Vancouver International Film Festival reveals changes for 2014

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      The Vancouver International Film Festival's signs of change under their new leadership became evident at their launch party held on September 3 at the Vancouver International Film Centre.

      The transition of festival director from Alan Franey to Jacqueline Dupuis was officially announced in August, even though Dupuis had been with the organization for the 2013 edition. (Franey has moved into the position of director of programming.)

      A somewhat glossier sheen, in what appears to be an attempt to broaden the festival's reach, became evident in everything from the red carpet rolled out for filmmaking guests at the event to a festival trailer that appealed to audiences' desire for "more entertainment".

      Here's a rundown of some of the notable changes that were revealed for this year's festival:

      Digital revolution

      "This is the first year in our history that we're not actually showing a film," Franey announced.

      Franey explained that this will be the first year that none of the selections will be presented on celluloid—all the films are digital.

      "That doesn't really matter though," he said, "because what we're here for is great storytelling on the big screen and most people in the audience do not know or care whether it's shot digitally or on celluloid."

      Meanwhile, he added that there are a number of 3D offerings this year, including the 50-frames-per-second feature Above Us All, about a half-aboriginal girl who moves from Australia to Belgium.

      Festival guide

      In previous years, a free, brief preview guide was released prior to the official print guide, which was available for purchase.

      This year, the two have been amalgamated into one free guide.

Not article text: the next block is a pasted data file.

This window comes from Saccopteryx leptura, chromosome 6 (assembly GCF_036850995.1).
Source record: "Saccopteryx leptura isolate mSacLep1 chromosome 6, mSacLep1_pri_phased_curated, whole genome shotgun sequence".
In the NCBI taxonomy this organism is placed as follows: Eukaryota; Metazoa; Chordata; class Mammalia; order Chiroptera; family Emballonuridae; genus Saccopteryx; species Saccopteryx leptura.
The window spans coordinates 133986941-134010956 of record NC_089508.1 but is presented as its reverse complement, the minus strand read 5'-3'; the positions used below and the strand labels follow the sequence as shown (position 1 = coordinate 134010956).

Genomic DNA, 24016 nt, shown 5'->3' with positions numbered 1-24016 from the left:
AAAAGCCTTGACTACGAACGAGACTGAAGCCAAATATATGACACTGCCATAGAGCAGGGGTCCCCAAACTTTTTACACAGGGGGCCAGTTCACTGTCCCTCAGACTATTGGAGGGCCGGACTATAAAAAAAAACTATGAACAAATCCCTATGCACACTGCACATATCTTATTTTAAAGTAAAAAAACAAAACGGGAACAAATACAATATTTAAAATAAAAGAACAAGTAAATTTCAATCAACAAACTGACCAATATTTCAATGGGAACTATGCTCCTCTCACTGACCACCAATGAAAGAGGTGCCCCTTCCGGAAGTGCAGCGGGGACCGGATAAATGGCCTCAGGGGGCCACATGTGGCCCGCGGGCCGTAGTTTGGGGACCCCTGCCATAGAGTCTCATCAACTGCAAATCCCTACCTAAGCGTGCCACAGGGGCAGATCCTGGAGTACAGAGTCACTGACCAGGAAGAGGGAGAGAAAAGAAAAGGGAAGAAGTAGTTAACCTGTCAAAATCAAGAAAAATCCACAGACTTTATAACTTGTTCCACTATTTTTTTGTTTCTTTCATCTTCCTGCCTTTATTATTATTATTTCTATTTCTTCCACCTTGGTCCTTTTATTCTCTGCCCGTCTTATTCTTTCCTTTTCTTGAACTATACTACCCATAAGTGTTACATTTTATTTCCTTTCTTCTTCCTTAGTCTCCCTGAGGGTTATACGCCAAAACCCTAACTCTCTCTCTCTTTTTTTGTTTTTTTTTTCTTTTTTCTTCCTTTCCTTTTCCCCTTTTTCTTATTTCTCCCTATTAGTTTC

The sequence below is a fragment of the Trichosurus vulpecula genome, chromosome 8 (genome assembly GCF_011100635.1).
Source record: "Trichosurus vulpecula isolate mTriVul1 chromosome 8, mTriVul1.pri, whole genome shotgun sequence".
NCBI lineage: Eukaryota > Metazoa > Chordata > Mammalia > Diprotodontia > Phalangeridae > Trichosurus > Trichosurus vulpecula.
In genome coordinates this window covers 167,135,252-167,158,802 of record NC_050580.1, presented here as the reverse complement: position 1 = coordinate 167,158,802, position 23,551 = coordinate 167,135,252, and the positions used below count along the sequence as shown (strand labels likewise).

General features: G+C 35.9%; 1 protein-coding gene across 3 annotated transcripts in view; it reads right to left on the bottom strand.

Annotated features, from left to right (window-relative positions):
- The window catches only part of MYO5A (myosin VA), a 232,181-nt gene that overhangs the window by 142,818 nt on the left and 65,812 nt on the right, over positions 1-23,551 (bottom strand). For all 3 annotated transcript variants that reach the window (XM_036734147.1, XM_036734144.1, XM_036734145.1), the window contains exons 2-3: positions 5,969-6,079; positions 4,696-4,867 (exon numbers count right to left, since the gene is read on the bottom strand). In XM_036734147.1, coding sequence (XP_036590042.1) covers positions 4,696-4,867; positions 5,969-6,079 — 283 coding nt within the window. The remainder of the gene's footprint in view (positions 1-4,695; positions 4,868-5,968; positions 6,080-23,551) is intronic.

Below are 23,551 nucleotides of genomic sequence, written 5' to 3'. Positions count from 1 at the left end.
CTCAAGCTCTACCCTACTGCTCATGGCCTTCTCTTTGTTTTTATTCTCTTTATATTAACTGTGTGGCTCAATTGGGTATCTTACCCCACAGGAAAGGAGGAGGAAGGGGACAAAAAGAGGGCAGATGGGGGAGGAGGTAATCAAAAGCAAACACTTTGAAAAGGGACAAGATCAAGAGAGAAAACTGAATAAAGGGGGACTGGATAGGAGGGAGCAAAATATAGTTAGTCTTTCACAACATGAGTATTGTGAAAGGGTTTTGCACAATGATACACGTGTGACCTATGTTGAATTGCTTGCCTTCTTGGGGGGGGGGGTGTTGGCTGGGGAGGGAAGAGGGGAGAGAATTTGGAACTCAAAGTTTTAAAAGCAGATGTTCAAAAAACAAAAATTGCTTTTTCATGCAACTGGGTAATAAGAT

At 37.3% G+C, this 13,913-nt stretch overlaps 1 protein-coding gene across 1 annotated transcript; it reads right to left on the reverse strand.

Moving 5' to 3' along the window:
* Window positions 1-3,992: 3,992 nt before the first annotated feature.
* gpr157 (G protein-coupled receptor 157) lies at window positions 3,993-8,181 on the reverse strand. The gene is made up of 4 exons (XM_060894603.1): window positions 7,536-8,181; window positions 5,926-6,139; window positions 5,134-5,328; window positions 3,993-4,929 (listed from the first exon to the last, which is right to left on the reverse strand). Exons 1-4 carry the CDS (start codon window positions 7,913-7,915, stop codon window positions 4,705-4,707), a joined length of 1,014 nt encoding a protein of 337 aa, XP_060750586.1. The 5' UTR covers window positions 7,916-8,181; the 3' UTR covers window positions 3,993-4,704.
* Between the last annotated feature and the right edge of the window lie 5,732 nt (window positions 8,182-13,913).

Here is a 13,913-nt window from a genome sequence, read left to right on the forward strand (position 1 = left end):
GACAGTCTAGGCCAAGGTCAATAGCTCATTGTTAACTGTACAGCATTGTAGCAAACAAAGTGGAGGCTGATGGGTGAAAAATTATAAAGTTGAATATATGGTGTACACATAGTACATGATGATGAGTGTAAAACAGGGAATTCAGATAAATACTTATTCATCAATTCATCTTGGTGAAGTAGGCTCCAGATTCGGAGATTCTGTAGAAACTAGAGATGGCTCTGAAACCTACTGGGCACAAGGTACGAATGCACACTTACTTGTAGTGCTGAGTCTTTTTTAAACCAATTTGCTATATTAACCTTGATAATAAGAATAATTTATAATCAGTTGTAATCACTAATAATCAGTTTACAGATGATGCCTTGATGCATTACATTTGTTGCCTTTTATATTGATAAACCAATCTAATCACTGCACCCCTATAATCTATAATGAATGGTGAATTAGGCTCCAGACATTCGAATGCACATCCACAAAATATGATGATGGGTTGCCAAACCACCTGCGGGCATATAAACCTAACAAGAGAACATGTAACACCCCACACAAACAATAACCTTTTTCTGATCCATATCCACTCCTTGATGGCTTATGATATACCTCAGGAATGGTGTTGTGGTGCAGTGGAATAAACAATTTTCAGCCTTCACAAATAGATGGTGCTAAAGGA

The new guide (which is square rather than rectangular) is thinner than the official print guides of the past. Eight film selections are listed on each page (with the exception of special presentations), rather than the traditional two descriptions per page in past catalogues.

      Also, the descriptions are shorter: only one paragraph, rather than several, is given to each film (with the exception of special presentations) and filmographies have been eliminated.

      Best New Director award

      For 20 years, the Dragons and Tigers Award for Young Cinema was given to an emerging director from Pacific Asia who had not yet won significant international recognition.

      This year, that award has been expanded to the Best New Director (International) award.

      Directors from Pacific Asia will still be eligible. However, first- and second-time directors from around the world, who have not gained notable international recognition, will also be eligible.

      The D&T Award, sponsored by Brad Birarda, included a $5,000 award. The new Best New Director award has no cash prize.

      "We have been trying to build the award component of the festival," Franey told the Georgia Straight. "We decided to freshen it this year, broaden the category, but to maintain the spirit of the award. I'm hoping that the competition will get larger over the years….It would be nice for it to flourish and for the award to make more and more of a difference to a broader group of filmmakers."

      Franey also asserted that this change will not affect the Dragons and Tigers series.

      "The program from East Asia is still quite large," he said. "It's very important that this stays a part of the festival. It's a good idea on all accounts: a) the cinema's very strong; b) it's distinctive. We, in Vancouver, have that outward look, interest in Asia and knowledge of East Asia, not just because there are so many Asians who are Vancouverites but because we travel there a lot. It's a natural thing, and I don't think our fundamentals of our focus on East Asia has changed. So I certainly hope we will not see that lost in changes in the future."